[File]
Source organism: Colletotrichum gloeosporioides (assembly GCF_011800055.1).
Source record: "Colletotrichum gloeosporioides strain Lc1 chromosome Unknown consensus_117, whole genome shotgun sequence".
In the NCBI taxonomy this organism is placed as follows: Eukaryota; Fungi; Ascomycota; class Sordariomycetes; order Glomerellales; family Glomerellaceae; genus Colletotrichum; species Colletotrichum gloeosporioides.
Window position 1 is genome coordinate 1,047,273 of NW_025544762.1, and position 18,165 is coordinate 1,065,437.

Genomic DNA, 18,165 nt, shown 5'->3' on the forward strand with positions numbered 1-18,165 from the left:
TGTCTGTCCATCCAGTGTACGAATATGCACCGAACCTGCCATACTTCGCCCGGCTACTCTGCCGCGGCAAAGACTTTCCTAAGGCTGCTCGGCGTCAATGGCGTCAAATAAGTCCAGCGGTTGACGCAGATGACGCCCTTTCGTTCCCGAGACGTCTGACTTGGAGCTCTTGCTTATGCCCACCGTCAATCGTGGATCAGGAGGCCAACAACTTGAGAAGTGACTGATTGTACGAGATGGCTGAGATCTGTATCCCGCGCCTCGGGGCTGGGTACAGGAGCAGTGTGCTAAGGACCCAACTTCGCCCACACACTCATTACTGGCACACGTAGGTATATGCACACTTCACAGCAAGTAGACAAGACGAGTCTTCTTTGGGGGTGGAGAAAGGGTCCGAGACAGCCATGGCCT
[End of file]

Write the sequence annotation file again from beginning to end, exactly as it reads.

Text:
Source organism: Colletotrichum gloeosporioides (assembly GCF_011800055.1).
Source record: "Colletotrichum gloeosporioides strain Lc1 chromosome Unknown consensus_117, whole genome shotgun sequence".
In the NCBI taxonomy this organism is placed as follows: Eukaryota; Fungi; Ascomycota; class Sordariomycetes; order Glomerellales; family Glomerellaceae; genus Colletotrichum; species Colletotrichum gloeosporioides.
Window position 1 is genome coordinate 1,047,273 of NW_025544762.1, and position 18,165 is coordinate 1,065,437.

Genomic DNA, 18,165 nt, shown 5'->3' on the forward strand with positions numbered 1-18,165 from the left:
TGTCTGTCCATCCAGTGTACGAATATGCACCGAACCTGCCATACTTCGCCCGGCTACTCTGCCGCGGCAAAGACTTTCCTAAGGCTGCTCGGCGTCAATGGCGTCAAATAAGTCCAGCGGTTGACGCAGATGACGCCCTTTCGTTCCCGAGACGTCTGACTTGGAGCTCTTGCTTATGCCCACCGTCAATCGTGGATCAGGAGGCCAACAACTTGAGAAGTGACTGATTGTACGAGATGGCTGAGATCTGTATCCCGCGCCTCGGGGCTGGGTACAGGAGCAGTGTGCTAAGGACCCAACTTCGCCCACACACTCATTACTGGCACACGTAGGTATATGCACACTTCACAGCAAGTAGACAAGACGAGTCTTCTTTGGGGGTGGAGAAAGGGTCCGAGACAGCCATGGCCT